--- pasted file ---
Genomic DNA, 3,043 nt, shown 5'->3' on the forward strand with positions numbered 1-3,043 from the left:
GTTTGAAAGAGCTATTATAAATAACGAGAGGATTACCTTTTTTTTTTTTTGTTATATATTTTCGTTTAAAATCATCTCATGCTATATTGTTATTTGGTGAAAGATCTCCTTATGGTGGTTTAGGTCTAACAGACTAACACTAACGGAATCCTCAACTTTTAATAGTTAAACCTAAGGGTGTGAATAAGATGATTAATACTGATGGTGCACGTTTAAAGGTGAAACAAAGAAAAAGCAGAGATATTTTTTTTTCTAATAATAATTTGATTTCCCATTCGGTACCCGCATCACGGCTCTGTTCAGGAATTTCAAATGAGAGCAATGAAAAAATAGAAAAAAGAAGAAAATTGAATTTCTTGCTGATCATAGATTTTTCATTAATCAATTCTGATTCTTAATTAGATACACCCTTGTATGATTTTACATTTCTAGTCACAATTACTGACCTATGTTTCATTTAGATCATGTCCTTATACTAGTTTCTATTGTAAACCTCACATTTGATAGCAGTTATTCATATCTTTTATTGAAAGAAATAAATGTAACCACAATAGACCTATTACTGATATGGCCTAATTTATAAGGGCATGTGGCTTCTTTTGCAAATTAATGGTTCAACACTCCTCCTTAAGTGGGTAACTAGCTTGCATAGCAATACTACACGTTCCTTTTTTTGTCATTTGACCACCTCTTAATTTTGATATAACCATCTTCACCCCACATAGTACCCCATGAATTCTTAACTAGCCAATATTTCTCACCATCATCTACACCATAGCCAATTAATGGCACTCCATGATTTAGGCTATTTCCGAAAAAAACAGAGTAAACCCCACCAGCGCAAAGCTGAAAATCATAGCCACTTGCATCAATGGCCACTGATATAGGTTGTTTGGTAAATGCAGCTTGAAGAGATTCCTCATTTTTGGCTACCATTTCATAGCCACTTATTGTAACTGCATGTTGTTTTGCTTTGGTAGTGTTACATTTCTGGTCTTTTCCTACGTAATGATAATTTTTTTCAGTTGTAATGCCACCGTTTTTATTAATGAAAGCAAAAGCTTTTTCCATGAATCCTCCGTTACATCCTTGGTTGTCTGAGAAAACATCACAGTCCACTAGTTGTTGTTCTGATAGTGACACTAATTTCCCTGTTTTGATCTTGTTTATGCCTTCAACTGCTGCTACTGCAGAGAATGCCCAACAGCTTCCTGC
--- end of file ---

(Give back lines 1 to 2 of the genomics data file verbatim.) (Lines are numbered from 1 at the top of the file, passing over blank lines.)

Genomic DNA, 3,043 nt, shown 5'->3' on the forward strand with positions numbered 1-3,043 from the left:
GTTTGAAAGAGCTATTATAAATAACGAGAGGATTACCTTTTTTTTTTTTTGTTATATATTTTCGTTTAAAATCATCTCATGCTATATTGTTATTTGGTGAAAGATCTCCTTATGGTGGTTTAGGTCTAACAGACTAACACTAACGGAATCCTCAACTTTTAATAGTTAAACCTAAGGGTGTGAATAAGATGATTAATACTGATGGTGCACGTTTAAAGGTGAAACAAAGAAAAAGCAGAGATATTTTTTTTTCTAATAATAATTTGATTTCCCATTCGGTACCCGCATCACGGCTCTGTTCAGGAATTTCAAATGAGAGCAATGAAAAAATAGAAAAAAGAAGAAAATTGAATTTCTTGCTGATCATAGATTTTTCATTAATCAATTCTGATTCTTAATTAGATACACCCTTGTATGATTTTACATTTCTAGTCACAATTACTGACCTATGTTTCATTTAGATCATGTCCTTATACTAGTTTCTATTGTAAACCTCACATTTGATAGCAGTTATTCATATCTTTTATTGAAAGAAATAAATGTAACCACAATAGACCTATTACTGATATGGCCTAATTTATAAGGGCATGTGGCTTCTTTTGCAAATTAATGGTTCAACACTCCTCCTTAAGTGGGTAACTAGCTTGCATAGCAATACTACACGTTCCTTTTTTTGTCATTTGACCACCTCTTAATTTTGATATAACCATCTTCACCCCACATAGTACCCCATGAATTCTTAACTAGCCAATATTTCTCACCATCATCTACACCATAGCCAATTAATGGCACTCCATGATTTAGGCTATTTCCGAAAAAAACAGAGTAAACCCCACCAGCGCAAAGCTGAAAATCATAGCCACTTGCATCAATGGCCACTGATATAGGTTGTTTGGTAAATGCAGCTTGAAGAGATTCCTCATTTTTGGCTACCATTTCATAGCCACTTATTGTAACTGCATGTTGTTTTGCTTTGGTAGTGTTACATTTCTGGTCTTTTCCTACGTAATGATAATTTTTTTCAGTTGTAATGCCACCGTTTTTATTAATGAAAGCAAAAGCTTTTTCCATGAATCCTCCGTTACATCCTTGGTTGTCTGAGAAAACATCACAGTCCACTAGTTGTTGTTCTGATAGTGACACTAATTTCCCTGTTTTGATCTTGTTTATGCCTTCAACTGCTGCTACTGCAGAGAATGCCCAACAGCTTCCTGC